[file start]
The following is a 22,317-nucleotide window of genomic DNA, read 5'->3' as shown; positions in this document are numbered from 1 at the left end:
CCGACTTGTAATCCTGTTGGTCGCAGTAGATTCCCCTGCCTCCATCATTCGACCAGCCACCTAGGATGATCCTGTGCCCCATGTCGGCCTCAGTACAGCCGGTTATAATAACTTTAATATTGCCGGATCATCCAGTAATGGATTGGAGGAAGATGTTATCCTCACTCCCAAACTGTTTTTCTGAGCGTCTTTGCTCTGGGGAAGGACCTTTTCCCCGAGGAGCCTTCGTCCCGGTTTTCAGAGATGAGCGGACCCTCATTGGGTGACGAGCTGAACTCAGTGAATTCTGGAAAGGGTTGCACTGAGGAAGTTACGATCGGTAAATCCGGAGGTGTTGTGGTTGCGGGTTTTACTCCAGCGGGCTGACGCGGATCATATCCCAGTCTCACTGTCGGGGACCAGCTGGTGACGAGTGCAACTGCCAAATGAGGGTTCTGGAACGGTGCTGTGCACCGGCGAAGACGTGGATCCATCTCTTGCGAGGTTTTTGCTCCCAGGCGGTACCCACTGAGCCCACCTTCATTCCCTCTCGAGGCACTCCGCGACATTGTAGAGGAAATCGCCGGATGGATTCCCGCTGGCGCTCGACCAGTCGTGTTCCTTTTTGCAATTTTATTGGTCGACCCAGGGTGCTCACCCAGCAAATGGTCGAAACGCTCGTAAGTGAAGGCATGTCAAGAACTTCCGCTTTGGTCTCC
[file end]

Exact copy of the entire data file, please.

The following is a 22,317-nucleotide window of genomic DNA, read 5'->3' as shown; positions in this document are numbered from 1 at the left end:
CCGACTTGTAATCCTGTTGGTCGCAGTAGATTCCCCTGCCTCCATCATTCGACCAGCCACCTAGGATGATCCTGTGCCCCATGTCGGCCTCAGTACAGCCGGTTATAATAACTTTAATATTGCCGGATCATCCAGTAATGGATTGGAGGAAGATGTTATCCTCACTCCCAAACTGTTTTTCTGAGCGTCTTTGCTCTGGGGAAGGACCTTTTCCCCGAGGAGCCTTCGTCCCGGTTTTCAGAGATGAGCGGACCCTCATTGGGTGACGAGCTGAACTCAGTGAATTCTGGAAAGGGTTGCACTGAGGAAGTTACGATCGGTAAATCCGGAGGTGTTGTGGTTGCGGGTTTTACTCCAGCGGGCTGACGCGGATCATATCCCAGTCTCACTGTCGGGGACCAGCTGGTGACGAGTGCAACTGCCAAATGAGGGTTCTGGAACGGTGCTGTGCACCGGCGAAGACGTGGATCCATCTCTTGCGAGGTTTTTGCTCCCAGGCGGTACCCACTGAGCCCACCTTCATTCCCTCTCGAGGCACTCCGCGACATTGTAGAGGAAATCGCCGGATGGATTCCCGCTGGCGCTCGACCAGTCGTGTTCCTTTTTGCAATTTTATTGGTCGACCCAGGGTGCTCACCCAGCAAATGGTCGAAACGCTCGTAAGTGAAGGCATGTCAAGAACTTCCGCTTTGGTCTCC